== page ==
Temporary Assistance for Needy Families (TANF) originated from the Personal Responsibility and Work Opportunity Reconciliation Act (PRWORA) of 1996. Twenty years later, TANF continues to fail to meet the needs of those living in poverty. Ever since welfare reform, states have been given too much flexibility in how to run local programs. As we know it, reform has not helped those it intended to: the people intertwined in systematic and cyclical poverty.
States are allowed to reduce the already meager federal time limit — five years of benefits over one’s lifetime. This year, Arizona cut the TANF time limit down to just one year. Federal funding in the form of block grants gives states the freedom to spend their TANF dollars on unrelated endeavors. About a third of state TANF funds overall were diverted to unrelated programming or put toward existing costs in the state budget (Center on Budget and Policy Priorities [CBPP], 2016). That funding could have been used to support programs for the poor, ensuring basic needs were met and in creating job-related opportunities.
Aside from being able to essentially eliminate programming, states will also employ additional tactics to keep the welfare rolls down and simultaneously increase the amount of TANF dollars available for spending. Almost every state — 42 out of 50 — have rules that discourage welfare enrollment. Depending on where you live, diversion tactics will differ. But in most cases, diversion will come in the form of unrealistic requirements, such as an extensive job search even before an application will be considered. States may also sanction or terminate recipients, based on state-defined rules. States have used sanctioning as a disproportionate measure of punishment. For example, terminating benefits due to the recipient being late to a job activity or missing an appointment with a case manager. In some places, those with multiple infractions could incur a lifetime disqualification.
Can we allow for such discrepancies in how we as a country care for people across state lines? More and more Americans will be at risk for falling into poverty (or deeper poverty) if the patterns of today continue without a reliable and strong safety net. The rates of poverty are growing rapidly as the number of people on TANF plummets. In the beginning of TANF back in 1996, about 68 percent of families living in poverty received assistance. That number has since dropped to just 23 percent, of those with incomes at or below poverty level, who received aid in 2016 (CBPP, 2016). For 12 states in the U.S., the percentage of those who received cash assistance was down to 10 percent or less. That means in some states fewer than 10 families per 100 in need got help from TANF. Washington state falls on the upper end of the spectrum compared to other states, providing benefits to somewhere between 30-40 percent of needy families in 2013/2014 (CBPP, 2016).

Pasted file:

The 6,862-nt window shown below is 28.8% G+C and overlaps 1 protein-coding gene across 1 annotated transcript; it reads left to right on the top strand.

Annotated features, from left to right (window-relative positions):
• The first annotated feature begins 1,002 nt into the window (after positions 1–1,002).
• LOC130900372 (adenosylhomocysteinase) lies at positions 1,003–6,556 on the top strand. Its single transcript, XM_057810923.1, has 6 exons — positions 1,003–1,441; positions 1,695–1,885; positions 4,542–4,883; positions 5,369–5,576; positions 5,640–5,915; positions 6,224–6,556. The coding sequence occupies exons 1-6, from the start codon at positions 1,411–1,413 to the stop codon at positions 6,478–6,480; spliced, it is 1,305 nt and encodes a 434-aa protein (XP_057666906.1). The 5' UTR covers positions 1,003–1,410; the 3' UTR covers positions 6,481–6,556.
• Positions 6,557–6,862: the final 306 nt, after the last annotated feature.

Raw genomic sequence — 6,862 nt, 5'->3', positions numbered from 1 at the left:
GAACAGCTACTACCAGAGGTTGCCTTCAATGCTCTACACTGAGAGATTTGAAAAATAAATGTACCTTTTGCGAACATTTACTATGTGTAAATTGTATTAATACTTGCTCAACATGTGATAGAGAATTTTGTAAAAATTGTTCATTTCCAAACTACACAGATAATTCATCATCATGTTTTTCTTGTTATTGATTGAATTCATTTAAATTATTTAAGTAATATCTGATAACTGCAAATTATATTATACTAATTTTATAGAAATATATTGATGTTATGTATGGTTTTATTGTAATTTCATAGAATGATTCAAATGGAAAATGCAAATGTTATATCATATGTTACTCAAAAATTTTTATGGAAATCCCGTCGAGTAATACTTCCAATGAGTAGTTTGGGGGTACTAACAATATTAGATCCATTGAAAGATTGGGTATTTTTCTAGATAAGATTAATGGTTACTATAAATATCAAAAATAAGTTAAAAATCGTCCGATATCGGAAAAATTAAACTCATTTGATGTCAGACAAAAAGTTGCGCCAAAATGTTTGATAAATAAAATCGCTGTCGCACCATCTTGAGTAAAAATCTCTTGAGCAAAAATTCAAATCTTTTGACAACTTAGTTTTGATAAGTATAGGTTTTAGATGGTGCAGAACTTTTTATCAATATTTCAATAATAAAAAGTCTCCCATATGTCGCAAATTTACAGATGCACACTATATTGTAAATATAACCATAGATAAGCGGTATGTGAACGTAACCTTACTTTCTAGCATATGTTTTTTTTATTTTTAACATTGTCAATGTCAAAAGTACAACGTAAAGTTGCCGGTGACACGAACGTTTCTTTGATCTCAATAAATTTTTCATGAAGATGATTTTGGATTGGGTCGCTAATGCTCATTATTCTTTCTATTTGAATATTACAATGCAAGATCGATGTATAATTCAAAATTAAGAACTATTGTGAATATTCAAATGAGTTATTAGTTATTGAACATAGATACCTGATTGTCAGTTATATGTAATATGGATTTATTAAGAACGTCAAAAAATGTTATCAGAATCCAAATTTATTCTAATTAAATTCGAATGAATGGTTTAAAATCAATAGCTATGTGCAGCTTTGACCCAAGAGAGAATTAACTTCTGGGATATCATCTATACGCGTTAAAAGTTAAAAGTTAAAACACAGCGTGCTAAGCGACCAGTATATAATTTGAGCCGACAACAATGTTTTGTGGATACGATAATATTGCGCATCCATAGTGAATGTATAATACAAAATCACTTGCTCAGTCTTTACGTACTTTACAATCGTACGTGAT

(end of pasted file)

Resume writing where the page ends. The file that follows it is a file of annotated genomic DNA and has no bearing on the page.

Contrary to popular misconception, decreased numbers on the welfare rolls was not a sign of reform’s success in creating lasting change for people living in poverty. Large numbers of former TANF recipients continue to receive other benefits, such as Supplemental Nutrition Assistance Program (SNAP) and Medicaid. It is necessary to re-evaluate how TANF works at the state level. To correctly address poverty, it is imperative that state flexibility is reduced regarding TANF. History shows us that we cannot rely on states alone to interpret the needs of the poor population.
A national standard or level of service in TANF programming would at the very least require minimums for program development and spending at the state level, which I believe should include extending the federal time limit and regulating TANF spending. For many, the TANF safety net has shrunk dramatically, while in some states it has virtually disappeared altogether.
Our communities are suffering at the expense of state priorities, and we need to seriously reassess our welfare state for the benefit of us all.
Tessa Wollum is a Seattle native and third-year Seattle University social work student with interest in public policy and activism.
Wait, there's more. Check out the full January 17th issue.